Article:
Let f(x) = sin3x.

We need to find the anti-derivative of f(x).

Then, we need to find the integral of f(x).

==> intg f(x) = intg sin3x dx

Let u = 3x ==> du = 3 dx

==> intg f(x) = intg sinu * du/3

= intg sin(u)/3 du

= (1/3) intg sinu du

= (1/3) * - cos(u) + C

Now we will substitute with u = 3x

**==> intg f(x) = - (1/3) cos(3x) + C **

** = -cos(3x)/ 3 + C**

To find the integral of sin 3x we need to eliminate 3x.

Let us equate t = 3x

dt/dx = 3

=> dx = dt/3

Now substitute this in the given expression:

Int [ sin 3x dx] = Int [ (1/3)*sin t dt]

=> (1/3) (-cos t) + C

substitute back t = 3x

=> (1/3) (-cos 3x) + C

**Therefore integral of sin 3x is (1/3) (-cos 3x) + C.**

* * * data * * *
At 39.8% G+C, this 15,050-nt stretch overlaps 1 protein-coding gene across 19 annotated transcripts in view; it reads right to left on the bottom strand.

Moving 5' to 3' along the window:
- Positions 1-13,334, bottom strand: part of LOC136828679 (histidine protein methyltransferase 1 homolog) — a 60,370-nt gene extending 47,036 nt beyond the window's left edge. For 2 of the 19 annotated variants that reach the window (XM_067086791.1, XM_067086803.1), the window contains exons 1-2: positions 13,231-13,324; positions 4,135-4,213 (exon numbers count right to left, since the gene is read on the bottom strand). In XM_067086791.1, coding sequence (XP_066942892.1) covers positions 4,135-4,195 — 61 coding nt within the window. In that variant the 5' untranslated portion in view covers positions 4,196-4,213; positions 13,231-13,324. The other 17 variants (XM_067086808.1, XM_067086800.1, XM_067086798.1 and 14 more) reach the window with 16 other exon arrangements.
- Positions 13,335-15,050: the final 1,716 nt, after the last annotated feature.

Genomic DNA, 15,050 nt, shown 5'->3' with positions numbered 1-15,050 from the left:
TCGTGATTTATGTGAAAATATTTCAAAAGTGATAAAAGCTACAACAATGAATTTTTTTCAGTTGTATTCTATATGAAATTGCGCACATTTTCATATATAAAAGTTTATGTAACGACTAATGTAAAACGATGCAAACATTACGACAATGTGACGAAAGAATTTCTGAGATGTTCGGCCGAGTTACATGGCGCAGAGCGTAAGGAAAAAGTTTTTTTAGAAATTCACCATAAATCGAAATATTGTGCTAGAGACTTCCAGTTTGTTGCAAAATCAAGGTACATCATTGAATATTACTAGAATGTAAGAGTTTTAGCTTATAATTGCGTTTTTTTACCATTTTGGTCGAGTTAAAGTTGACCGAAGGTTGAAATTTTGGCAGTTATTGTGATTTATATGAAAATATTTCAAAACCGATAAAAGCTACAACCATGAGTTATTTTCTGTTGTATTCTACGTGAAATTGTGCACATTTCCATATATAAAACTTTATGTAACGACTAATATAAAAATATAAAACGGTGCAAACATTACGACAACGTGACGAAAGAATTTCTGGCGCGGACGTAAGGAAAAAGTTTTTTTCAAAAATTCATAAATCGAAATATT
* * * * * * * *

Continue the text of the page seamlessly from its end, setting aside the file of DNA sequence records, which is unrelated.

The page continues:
Here is a similar problem:

To find the antiderivative of sin3x.

f(x) = sin3x.

Let 3x = t.

Differentiating 3x = t, we get 3dx = dt.

Therefore dx = dt/3.

Therefore Int f(x)dx = Int sint dt/3.

Int f(x) dx = (-cost)/3 +C....(1).

Now replace t = 3x in (1) and get:

Int f(x) dx = (-cos3x)/3 + C.

To find the antiderivative of sin 3x, we'll have to determine the indefinite integral of sin 3x.

Int sin 3x dx

We'll substitute 3x by t.

3x = t

We'll differentiate both sides:

3dx = dt

We'll divide by 3:

dx = dt/3

We'll re-write the integral of the function , changing the variable x to t:

Int sin t*(dt/3) = (1/3)*Int sin t dt

(1/3)*Int sin t dt = - cos t/3 +C

We'll substitute t by 3x:

**Int sin 3x dx = - (cos 3x)/3 +C**